SILVER SPRING, Md. — The National Transportation Safety Board released its findings into the causes of the August 2017 natural gas explosion tragedy that killed seven people at the Flower Branch Apartments on Arliss Street in Silver Spring.

Here are the key takeaway points:

1) The gas explosion happened after a 1950's vintage vent in the building owned by Washington Gas became disconnected and a mechanical regulator did not stop the leak.

2) Washington Gas was never notified about a series of complaints about gas odors by either the landlord, Kay Management, nor the Montgomery County Fire Department. Both entities had received complaints from tenants.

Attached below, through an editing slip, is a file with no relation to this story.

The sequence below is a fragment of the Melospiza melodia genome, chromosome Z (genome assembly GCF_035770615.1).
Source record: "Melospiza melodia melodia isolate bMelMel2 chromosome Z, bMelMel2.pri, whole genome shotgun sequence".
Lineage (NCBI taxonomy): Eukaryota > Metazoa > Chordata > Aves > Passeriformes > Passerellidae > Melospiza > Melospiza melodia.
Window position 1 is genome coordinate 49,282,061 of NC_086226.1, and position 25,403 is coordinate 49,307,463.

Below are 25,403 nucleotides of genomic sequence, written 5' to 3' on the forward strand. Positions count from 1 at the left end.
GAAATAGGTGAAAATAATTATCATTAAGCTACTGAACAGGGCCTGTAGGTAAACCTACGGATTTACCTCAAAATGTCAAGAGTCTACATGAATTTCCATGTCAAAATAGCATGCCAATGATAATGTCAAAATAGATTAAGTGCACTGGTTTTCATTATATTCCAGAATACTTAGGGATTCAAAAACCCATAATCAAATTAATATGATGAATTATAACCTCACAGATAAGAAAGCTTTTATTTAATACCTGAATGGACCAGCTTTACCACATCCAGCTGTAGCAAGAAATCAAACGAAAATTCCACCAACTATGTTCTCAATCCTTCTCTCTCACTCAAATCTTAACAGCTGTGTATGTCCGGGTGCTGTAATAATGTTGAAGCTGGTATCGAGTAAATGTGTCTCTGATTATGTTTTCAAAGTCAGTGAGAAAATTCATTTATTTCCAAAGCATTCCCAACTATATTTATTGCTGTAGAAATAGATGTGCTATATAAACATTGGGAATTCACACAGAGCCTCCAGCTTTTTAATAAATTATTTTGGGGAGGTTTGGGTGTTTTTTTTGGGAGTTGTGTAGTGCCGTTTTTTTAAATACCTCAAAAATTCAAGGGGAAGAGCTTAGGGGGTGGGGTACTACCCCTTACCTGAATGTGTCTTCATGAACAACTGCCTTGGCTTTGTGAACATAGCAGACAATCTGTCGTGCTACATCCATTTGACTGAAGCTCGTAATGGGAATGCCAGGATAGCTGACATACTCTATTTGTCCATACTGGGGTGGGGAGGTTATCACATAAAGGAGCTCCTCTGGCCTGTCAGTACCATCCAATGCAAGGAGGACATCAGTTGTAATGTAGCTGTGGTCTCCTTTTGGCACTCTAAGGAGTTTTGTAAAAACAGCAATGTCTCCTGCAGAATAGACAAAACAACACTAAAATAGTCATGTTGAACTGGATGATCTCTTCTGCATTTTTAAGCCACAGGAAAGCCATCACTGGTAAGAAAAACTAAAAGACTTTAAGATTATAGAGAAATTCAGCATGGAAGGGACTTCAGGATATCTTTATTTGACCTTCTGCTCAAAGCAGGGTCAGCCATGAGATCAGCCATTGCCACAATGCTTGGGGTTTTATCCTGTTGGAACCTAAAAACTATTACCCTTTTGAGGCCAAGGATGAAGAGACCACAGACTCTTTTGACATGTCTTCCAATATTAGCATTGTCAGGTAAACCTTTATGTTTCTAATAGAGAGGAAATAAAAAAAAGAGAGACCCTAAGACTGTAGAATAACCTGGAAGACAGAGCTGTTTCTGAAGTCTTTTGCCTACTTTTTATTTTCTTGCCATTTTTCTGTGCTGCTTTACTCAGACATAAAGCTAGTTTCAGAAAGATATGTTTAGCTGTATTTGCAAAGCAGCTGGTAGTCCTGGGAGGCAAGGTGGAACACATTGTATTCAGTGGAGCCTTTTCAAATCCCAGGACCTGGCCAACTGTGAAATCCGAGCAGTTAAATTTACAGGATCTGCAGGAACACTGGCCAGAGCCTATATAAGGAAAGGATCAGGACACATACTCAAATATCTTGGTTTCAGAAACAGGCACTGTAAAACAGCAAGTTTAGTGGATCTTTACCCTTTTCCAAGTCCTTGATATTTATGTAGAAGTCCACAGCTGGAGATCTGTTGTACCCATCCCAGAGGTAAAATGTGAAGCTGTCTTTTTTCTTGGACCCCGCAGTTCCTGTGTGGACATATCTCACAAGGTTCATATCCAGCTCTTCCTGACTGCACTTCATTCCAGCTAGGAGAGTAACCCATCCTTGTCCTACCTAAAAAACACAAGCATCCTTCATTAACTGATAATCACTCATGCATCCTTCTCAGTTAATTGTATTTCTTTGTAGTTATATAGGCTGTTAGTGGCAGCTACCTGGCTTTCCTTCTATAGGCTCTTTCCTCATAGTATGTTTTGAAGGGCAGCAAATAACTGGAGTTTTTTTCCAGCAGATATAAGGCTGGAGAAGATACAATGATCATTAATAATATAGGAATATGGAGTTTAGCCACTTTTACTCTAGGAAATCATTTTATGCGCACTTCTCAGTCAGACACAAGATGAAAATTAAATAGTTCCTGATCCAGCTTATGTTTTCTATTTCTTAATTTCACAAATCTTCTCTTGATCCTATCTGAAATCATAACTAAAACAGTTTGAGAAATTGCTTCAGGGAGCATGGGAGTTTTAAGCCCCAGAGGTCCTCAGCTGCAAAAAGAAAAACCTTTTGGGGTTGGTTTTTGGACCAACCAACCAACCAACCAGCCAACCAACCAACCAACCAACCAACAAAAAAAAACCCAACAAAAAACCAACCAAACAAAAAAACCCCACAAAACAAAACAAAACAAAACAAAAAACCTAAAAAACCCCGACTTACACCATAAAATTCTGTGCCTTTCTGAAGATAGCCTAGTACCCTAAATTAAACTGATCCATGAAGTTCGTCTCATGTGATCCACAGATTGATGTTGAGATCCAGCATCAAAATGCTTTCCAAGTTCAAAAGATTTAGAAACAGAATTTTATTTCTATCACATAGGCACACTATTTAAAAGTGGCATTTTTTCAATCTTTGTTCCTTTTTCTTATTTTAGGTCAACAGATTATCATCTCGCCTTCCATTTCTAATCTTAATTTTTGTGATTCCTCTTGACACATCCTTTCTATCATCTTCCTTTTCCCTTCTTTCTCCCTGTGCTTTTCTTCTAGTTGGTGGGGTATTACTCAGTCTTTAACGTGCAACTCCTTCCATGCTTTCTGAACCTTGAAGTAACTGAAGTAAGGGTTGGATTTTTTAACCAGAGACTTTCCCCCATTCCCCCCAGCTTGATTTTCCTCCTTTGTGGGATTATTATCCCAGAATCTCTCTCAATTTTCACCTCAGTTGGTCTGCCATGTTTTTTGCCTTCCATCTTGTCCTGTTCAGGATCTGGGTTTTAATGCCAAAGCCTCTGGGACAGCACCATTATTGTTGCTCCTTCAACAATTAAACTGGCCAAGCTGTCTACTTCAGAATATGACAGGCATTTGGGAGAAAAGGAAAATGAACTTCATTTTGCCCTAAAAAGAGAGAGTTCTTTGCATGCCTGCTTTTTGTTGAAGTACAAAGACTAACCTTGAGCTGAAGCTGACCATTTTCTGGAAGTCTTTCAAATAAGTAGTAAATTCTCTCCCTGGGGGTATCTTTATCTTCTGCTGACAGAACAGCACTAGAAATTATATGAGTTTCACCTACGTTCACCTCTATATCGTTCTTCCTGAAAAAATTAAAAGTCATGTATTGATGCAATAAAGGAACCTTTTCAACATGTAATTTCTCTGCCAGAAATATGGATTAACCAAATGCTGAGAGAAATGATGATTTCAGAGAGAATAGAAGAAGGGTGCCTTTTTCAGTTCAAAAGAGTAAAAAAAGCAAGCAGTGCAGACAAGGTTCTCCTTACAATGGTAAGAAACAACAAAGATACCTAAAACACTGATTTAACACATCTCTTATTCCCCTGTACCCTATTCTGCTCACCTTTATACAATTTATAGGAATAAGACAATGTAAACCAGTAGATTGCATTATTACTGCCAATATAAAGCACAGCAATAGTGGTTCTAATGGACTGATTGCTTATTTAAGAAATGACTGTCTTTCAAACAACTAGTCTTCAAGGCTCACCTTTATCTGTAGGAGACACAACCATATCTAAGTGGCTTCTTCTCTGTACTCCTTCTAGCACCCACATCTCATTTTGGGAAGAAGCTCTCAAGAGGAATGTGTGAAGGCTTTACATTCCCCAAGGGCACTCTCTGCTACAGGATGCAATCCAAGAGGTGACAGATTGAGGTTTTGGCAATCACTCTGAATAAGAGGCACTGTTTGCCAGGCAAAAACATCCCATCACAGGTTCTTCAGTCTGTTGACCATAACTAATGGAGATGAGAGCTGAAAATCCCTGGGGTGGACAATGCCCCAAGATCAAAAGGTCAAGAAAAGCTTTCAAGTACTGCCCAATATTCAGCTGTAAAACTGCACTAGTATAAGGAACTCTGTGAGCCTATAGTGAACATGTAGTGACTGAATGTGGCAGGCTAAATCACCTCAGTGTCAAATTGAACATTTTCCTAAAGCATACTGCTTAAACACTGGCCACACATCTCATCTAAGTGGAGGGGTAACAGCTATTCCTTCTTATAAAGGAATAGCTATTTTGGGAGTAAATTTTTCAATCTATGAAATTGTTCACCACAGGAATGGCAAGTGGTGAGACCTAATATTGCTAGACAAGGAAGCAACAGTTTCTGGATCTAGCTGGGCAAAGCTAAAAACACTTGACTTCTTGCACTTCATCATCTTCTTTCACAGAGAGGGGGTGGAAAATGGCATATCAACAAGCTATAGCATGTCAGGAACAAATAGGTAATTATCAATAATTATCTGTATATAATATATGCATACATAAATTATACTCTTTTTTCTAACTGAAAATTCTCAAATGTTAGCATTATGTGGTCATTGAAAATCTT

3) Tenants complained at least six times about the odor of gas in the weeks and months leading up to the explosion.  But in most cases they called the landlord rather than 911 or Washington Gas. The NTSB recommends that anyone with concerns about gas odors should call 911 first, and the utility second.

4) Workers for Kay Management checked on the complaints but believed the odors were caused by painting in the building.

5) Kay Management changed the locks on the utility room door where the gas was leaking but did not provide a key to the Montgomery County Fire Department as required.

6) Firefighters responded to a 911 call for an odor of gas two weeks before the explosion. They found the door locked and could only partially pry it open. Firefighters did not detect gas and did not call in Washington Gas.